Student loan payments to millions of Americans may be delayed again

Student loan payments to millions of Americans may be delayed again

For more than three years, federal student loan borrowers have not had to make monthly payments.

The pandemic-era pause has officially ended, creating a potential financial shock for millions of Americans.

The payment pause, which began in March 2020, meant that about 44 million borrowers in the United States were affected by the COVID-19 pandemic. The Biden administration extended the pause for the eighth time last November, but will not do so again as part of the bipartisan debt ceiling deal approved by Congress.

Payments have been officially resumed on Oct. 1 - and they can be substantial.

The average monthly bill is typically between $200 to $299, according to the latest Federal Reserve data, even higher for some borrowers.

Collectively, borrowers are to resume paying about $10 billion a month, according to an analysis by JPMorgan.

The Education Department has previously said borrowers must expect their first payment at least 21 days before the due date.

Although payments came due over the weekend, interest actually started to rise at the beginning of September.

There is no interest accruing, Leslie said.

For most borrowers, the interest rate will remain the same as it was before the payment moratorium was instituted. Some borrowers may find their interest rate has changed when, for example, they consolidated some loans during the payment pause.

My monthly student loan payment is too high and I can't afford it. What should I do?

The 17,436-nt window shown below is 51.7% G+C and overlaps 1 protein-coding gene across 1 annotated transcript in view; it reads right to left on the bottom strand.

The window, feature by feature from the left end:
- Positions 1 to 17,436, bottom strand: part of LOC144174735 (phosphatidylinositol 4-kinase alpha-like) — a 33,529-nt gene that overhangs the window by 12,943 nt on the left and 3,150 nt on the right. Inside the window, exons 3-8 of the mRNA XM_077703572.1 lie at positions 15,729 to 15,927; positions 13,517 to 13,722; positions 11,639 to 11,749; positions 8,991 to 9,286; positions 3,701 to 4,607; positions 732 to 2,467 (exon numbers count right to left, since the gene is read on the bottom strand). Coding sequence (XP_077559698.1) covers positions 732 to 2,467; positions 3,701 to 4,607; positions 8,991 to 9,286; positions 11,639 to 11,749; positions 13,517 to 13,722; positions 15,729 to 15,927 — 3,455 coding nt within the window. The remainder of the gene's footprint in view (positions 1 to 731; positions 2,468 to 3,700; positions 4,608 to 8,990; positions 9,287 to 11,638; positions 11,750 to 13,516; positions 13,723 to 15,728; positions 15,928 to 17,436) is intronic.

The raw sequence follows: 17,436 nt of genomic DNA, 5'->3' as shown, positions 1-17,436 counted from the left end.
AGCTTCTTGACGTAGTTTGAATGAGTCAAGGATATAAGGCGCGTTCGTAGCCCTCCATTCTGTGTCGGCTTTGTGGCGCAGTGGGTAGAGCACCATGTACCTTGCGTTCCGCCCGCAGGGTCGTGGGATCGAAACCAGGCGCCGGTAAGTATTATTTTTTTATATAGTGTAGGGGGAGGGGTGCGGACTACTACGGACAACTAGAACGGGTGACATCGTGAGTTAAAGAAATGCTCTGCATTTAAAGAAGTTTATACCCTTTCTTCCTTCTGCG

Borrowers can also apply for forbearance or deferment, which temporarily lowers or pauses the payments. The benefits of these options are numerous, but it's important to remember that there are pros and cons.

The Supreme Court overturned President Biden's student loan forgiveness program that would have wiped out up to $20,000 in loans per borrower at the end of June.

Biden said he would not comment on the deal, saying he was in no hurry to meet with President Donald Trump at the time.

Since then, the White House has announced other plans to reduce student loan debt, including the removal of $39 billion of debt owed by more than 804,000 borrowers whose debts have been outstanding for more than 20 years.

The resumption of these payments will likely force households to reduce expenditure in other areas, according to a note from UBS analyst Jay Sole.

UBS said that a number of brands and retailers could be hit by the spending decrease, including American Eagle Outfitters, Carter's, Crocs, Foot Locker, Canada Goose, Gap, Nordstrom, Nike, Steve Madden, Under Armour and Victoria's Secret.